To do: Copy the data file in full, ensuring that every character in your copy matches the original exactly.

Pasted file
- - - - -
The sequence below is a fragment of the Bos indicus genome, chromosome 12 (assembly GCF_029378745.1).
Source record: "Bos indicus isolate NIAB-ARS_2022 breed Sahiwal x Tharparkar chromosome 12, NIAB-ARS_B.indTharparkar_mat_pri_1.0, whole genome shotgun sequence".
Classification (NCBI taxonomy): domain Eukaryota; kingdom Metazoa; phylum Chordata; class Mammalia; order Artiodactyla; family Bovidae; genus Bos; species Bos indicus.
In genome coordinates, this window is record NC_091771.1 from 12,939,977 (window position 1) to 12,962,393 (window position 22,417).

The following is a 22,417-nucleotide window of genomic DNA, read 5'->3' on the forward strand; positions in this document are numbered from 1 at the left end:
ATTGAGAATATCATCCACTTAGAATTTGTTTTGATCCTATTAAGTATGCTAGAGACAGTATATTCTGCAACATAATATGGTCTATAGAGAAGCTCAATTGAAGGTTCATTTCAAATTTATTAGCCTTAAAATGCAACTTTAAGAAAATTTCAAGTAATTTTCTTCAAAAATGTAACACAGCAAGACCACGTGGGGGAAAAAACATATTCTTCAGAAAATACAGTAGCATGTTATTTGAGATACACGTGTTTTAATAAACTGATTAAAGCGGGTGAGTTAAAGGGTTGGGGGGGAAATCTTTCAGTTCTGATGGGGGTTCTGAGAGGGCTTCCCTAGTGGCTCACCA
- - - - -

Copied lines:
The sequence below is a fragment of the Bos indicus genome, chromosome 12 (assembly GCF_029378745.1).
Source record: "Bos indicus isolate NIAB-ARS_2022 breed Sahiwal x Tharparkar chromosome 12, NIAB-ARS_B.indTharparkar_mat_pri_1.0, whole genome shotgun sequence".
Classification (NCBI taxonomy): domain Eukaryota; kingdom Metazoa; phylum Chordata; class Mammalia; order Artiodactyla; family Bovidae; genus Bos; species Bos indicus.
In genome coordinates, this window is record NC_091771.1 from 12,939,977 (window position 1) to 12,962,393 (window position 22,417).

The following is a 22,417-nucleotide window of genomic DNA, read 5'->3' on the forward strand; positions in this document are numbered from 1 at the left end:
ATTGAGAATATCATCCACTTAGAATTTGTTTTGATCCTATTAAGTATGCTAGAGACAGTATATTCTGCAACATAATATGGTCTATAGAGAAGCTCAATTGAAGGTTCATTTCAAATTTATTAGCCTTAAAATGCAACTTTAAGAAAATTTCAAGTAATTTTCTTCAAAAATGTAACACAGCAAGACCACGTGGGGGAAAAAACATATTCTTCAGAAAATACAGTAGCATGTTATTTGAGATACACGTGTTTTAATAAACTGATTAAAGCGGGTGAGTTAAAGGGTTGGGGGGGAAATCTTTCAGTTCTGATGGGGGTTCTGAGAGGGCTTCCCTAGTGGCTCACCA